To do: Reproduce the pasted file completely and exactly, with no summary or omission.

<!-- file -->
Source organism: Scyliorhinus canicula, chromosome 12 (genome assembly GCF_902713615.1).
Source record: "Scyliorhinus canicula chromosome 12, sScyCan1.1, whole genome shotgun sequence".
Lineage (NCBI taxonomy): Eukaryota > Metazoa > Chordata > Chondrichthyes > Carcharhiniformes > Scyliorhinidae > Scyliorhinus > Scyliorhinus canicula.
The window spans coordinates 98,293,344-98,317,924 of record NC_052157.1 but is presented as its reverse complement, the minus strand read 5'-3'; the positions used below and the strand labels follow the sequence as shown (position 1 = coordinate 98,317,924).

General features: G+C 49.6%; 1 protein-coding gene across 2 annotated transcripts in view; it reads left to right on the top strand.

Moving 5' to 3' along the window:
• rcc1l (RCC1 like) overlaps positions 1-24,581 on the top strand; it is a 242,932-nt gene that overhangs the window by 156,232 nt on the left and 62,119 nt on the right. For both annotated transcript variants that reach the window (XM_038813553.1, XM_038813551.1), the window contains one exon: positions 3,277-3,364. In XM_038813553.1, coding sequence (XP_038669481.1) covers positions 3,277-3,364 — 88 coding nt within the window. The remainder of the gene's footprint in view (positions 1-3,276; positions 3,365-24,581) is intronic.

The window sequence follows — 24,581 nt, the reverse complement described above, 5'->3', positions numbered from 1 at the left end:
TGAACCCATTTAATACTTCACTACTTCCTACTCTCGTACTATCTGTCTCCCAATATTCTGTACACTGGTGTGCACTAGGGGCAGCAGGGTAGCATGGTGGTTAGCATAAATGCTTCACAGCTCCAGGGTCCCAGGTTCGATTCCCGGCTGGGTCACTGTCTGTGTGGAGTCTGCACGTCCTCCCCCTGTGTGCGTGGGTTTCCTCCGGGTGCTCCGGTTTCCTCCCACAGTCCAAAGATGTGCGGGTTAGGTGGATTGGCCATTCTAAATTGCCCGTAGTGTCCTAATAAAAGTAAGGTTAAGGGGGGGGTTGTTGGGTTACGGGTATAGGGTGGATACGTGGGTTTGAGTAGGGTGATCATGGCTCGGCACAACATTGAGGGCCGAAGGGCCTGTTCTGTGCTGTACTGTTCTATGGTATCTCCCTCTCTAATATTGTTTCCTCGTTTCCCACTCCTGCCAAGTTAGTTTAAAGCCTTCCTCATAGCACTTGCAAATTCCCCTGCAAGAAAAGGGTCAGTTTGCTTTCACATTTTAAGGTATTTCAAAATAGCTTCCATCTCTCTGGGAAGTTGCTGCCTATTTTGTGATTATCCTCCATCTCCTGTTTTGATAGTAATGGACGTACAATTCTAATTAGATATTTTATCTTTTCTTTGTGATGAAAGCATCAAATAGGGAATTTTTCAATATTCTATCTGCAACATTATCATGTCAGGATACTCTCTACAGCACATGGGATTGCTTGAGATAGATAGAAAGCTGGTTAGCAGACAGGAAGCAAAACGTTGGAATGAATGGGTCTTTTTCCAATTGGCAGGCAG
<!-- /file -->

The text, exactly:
Source organism: Scyliorhinus canicula, chromosome 12 (genome assembly GCF_902713615.1).
Source record: "Scyliorhinus canicula chromosome 12, sScyCan1.1, whole genome shotgun sequence".
Lineage (NCBI taxonomy): Eukaryota > Metazoa > Chordata > Chondrichthyes > Carcharhiniformes > Scyliorhinidae > Scyliorhinus > Scyliorhinus canicula.
The window spans coordinates 98,293,344-98,317,924 of record NC_052157.1 but is presented as its reverse complement, the minus strand read 5'-3'; the positions used below and the strand labels follow the sequence as shown (position 1 = coordinate 98,317,924).

General features: G+C 49.6%; 1 protein-coding gene across 2 annotated transcripts in view; it reads left to right on the top strand.

Moving 5' to 3' along the window:
• rcc1l (RCC1 like) overlaps positions 1-24,581 on the top strand; it is a 242,932-nt gene that overhangs the window by 156,232 nt on the left and 62,119 nt on the right. For both annotated transcript variants that reach the window (XM_038813553.1, XM_038813551.1), the window contains one exon: positions 3,277-3,364. In XM_038813553.1, coding sequence (XP_038669481.1) covers positions 3,277-3,364 — 88 coding nt within the window. The remainder of the gene's footprint in view (positions 1-3,276; positions 3,365-24,581) is intronic.

The window sequence follows — 24,581 nt, the reverse complement described above, 5'->3', positions numbered from 1 at the left end:
TGAACCCATTTAATACTTCACTACTTCCTACTCTCGTACTATCTGTCTCCCAATATTCTGTACACTGGTGTGCACTAGGGGCAGCAGGGTAGCATGGTGGTTAGCATAAATGCTTCACAGCTCCAGGGTCCCAGGTTCGATTCCCGGCTGGGTCACTGTCTGTGTGGAGTCTGCACGTCCTCCCCCTGTGTGCGTGGGTTTCCTCCGGGTGCTCCGGTTTCCTCCCACAGTCCAAAGATGTGCGGGTTAGGTGGATTGGCCATTCTAAATTGCCCGTAGTGTCCTAATAAAAGTAAGGTTAAGGGGGGGGTTGTTGGGTTACGGGTATAGGGTGGATACGTGGGTTTGAGTAGGGTGATCATGGCTCGGCACAACATTGAGGGCCGAAGGGCCTGTTCTGTGCTGTACTGTTCTATGGTATCTCCCTCTCTAATATTGTTTCCTCGTTTCCCACTCCTGCCAAGTTAGTTTAAAGCCTTCCTCATAGCACTTGCAAATTCCCCTGCAAGAAAAGGGTCAGTTTGCTTTCACATTTTAAGGTATTTCAAAATAGCTTCCATCTCTCTGGGAAGTTGCTGCCTATTTTGTGATTATCCTCCATCTCCTGTTTTGATAGTAATGGACGTACAATTCTAATTAGATATTTTATCTTTTCTTTGTGATGAAAGCATCAAATAGGGAATTTTTCAATATTCTATCTGCAACATTATCATGTCAGGATACTCTCTACAGCACATGGGATTGCTTGAGATAGATAGAAAGCTGGTTAGCAGACAGGAAGCAAAACGTTGGAATGAATGGGTCTTTTTCCAATTGGCAGGCAG